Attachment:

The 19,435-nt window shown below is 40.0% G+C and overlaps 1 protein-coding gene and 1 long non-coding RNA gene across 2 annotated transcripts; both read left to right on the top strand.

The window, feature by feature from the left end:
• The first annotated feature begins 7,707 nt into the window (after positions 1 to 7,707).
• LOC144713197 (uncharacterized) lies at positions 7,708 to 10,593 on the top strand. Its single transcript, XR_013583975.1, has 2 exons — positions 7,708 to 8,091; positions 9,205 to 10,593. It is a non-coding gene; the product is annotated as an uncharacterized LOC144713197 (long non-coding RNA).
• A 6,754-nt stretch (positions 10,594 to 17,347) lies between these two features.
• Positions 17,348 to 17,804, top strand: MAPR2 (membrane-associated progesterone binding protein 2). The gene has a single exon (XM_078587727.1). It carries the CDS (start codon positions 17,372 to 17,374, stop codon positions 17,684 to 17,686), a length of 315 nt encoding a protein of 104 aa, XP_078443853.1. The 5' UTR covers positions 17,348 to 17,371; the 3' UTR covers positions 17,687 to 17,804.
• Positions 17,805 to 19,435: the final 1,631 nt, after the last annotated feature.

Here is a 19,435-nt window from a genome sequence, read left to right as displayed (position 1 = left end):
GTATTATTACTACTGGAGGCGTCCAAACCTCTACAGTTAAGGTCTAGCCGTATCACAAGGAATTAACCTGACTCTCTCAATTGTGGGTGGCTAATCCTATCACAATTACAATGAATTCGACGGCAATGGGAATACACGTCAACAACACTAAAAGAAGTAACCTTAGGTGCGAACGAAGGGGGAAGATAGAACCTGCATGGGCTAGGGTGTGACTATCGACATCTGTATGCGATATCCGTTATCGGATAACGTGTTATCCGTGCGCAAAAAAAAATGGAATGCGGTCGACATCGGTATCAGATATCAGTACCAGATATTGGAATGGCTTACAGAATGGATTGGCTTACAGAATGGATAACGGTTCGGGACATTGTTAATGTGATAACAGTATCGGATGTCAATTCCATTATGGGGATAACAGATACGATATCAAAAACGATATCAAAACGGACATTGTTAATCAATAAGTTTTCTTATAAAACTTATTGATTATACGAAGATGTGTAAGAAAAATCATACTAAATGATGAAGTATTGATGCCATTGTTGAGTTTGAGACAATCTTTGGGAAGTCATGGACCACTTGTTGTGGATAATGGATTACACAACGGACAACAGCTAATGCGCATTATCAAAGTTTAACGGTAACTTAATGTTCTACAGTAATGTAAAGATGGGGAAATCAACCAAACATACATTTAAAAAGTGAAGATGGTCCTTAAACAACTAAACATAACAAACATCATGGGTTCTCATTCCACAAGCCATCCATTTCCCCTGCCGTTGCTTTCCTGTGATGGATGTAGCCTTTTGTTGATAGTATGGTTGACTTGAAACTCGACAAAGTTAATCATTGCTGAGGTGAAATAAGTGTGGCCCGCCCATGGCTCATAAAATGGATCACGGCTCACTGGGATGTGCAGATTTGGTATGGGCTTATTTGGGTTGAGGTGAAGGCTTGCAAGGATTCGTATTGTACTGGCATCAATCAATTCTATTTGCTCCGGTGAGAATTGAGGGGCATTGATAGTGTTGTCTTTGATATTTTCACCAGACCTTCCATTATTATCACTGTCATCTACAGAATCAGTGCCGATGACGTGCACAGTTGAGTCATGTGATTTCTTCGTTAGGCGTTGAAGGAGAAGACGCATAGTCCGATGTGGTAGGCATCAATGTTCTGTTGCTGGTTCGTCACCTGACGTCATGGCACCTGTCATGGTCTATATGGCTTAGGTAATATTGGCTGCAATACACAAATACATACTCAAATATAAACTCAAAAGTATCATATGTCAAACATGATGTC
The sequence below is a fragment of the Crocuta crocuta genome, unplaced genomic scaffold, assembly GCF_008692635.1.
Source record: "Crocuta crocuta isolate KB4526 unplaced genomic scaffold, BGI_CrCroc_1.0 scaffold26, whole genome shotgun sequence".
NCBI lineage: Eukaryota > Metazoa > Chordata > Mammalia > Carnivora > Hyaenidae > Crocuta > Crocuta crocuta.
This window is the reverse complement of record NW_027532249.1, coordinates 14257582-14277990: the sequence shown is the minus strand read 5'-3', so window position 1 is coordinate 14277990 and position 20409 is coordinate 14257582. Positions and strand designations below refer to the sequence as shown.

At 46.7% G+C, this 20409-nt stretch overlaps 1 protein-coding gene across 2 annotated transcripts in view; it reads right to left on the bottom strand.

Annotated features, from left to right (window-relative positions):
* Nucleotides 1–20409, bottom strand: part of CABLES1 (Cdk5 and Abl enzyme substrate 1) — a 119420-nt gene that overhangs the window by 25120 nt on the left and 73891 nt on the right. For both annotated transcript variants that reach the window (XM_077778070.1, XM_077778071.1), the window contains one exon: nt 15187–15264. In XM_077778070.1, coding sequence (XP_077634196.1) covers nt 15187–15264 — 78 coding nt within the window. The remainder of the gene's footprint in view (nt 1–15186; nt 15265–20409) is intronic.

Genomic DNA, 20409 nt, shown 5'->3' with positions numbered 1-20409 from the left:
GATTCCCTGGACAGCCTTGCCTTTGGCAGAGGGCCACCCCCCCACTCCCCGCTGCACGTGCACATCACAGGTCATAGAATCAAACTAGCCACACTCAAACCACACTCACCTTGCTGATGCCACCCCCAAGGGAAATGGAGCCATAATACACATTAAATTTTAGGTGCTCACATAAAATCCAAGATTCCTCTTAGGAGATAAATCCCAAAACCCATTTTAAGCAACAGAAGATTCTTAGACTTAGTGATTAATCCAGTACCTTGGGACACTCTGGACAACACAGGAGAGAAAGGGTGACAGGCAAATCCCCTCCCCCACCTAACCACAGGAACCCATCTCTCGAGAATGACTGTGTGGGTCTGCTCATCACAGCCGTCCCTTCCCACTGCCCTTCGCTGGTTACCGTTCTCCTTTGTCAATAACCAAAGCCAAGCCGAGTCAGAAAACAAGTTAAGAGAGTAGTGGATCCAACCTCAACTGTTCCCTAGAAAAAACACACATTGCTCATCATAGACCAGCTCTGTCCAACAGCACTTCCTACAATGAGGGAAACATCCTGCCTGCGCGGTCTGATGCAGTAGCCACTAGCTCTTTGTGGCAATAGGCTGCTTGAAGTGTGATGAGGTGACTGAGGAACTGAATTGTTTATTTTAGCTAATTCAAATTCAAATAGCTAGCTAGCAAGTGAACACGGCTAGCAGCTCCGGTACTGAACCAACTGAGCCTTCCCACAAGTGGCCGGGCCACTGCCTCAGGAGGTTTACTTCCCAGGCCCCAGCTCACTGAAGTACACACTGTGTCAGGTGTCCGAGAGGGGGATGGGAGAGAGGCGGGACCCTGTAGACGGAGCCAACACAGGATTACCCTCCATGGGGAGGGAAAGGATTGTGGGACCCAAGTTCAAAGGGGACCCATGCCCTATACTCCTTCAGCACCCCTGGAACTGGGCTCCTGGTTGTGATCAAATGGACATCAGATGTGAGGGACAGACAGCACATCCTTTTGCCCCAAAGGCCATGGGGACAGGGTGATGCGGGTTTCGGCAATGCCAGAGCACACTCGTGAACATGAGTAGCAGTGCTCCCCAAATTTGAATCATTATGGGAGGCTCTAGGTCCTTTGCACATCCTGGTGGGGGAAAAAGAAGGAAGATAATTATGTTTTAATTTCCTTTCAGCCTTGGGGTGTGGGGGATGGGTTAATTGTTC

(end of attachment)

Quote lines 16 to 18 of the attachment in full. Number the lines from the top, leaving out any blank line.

* Nucleotides 1–20409, bottom strand: part of CABLES1 (Cdk5 and Abl enzyme substrate 1) — a 119420-nt gene that overhangs the window by 25120 nt on the left and 73891 nt on the right. For both annotated transcript variants that reach the window (XM_077778070.1, XM_077778071.1), the window contains one exon: nt 15187–15264. In XM_077778070.1, coding sequence (XP_077634196.1) covers nt 15187–15264 — 78 coding nt within the window. The remainder of the gene's footprint in view (nt 1–15186; nt 15265–20409) is intronic.

Genomic DNA, 20409 nt, shown 5'->3' with positions numbered 1-20409 from the left:
GATTCCCTGGACAGCCTTGCCTTTGGCAGAGGGCCACCCCCCCACTCCCCGCTGCACGTGCACATCACAGGTCATAGAATCAAACTAGCCACACTCAAACCACACTCACCTTGCTGATGCCACCCCCAAGGGAAATGGAGCCATAATACACATTAAATTTTAGGTGCTCACATAAAATCCAAGATTCCTCTTAGGAGATAAATCCCAAAACCCATTTTAAGCAACAGAAGATTCTTAGACTTAGTGATTAATCCAGTACCTTGGGACACTCTGGACAACACAGGAGAGAAAGGGTGACAGGCAAATCCCCTCCCCCACCTAACCACAGGAACCCATCTCTCGAGAATGACTGTGTGGGTCTGCTCATCACAGCCGTCCCTTCCCACTGCCCTTCGCTGGTTACCGTTCTCCTTTGTCAATAACCAAAGCCAAGCCGAGTCAGAAAACAAGTTAAGAGAGTAGTGGATCCAACCTCAACTGTTCCCTAGAAAAAACACACATTGCTCATCATAGACCAGCTCTGTCCAACAGCACTTCCTACAATGAGGGAAACATCCTGCCTGCGCGGTCTGATGCAGTAGCCACTAGCTCTTTGTGGCAATAGGCTGCTTGAAGTGTGATGAGGTGACTGAGGAACTGAATTGTTTATTTTAGCTAATTCAAATTCAAATAGCTAGCTAGCAAGTGAACACGGCTAGCAGCTCCGGTACTGAACCAACTGAGCCTTCCCACAAGTGGCCGGGCCACTGCCTCAGGAGGTTTACTTCCCAGGCCCCAGCTCACTGAAGTACACACTGTGTCAGGTGTCCGAGAGGGGGATGGGAGAGAGGCGGGACCCTGTAGACGGAGCCAACACAGGATTACCCTCCATGGGGAGGGAAAGGATTGTGGGACCCAAGTTCAAAGGGGACCCATGCCCTATACTCCTTCAGCACCCCTGGAACTGGGCTCCTGGTTGTGATCAAATGGACATCAGATGTGAGGGACAGACAGCACATCCTTTTGCCCCAAAGGCCATGGGGACAGGGTGATGCGGGTTTCGGCAATGCCAGAGCACACTCGTGAACATGAGTAGCAGTGCTCCCCAAATTTGAATCATTATGGGAGGCTCTAGGTCCTTTGCACATCCTGGTGGGGGAAAAAGAAGGAAGATAATTATGTTTTAATTTCCTTTCAGCCTTGGGGTGTGGGGGATGGGTTAATTGTTC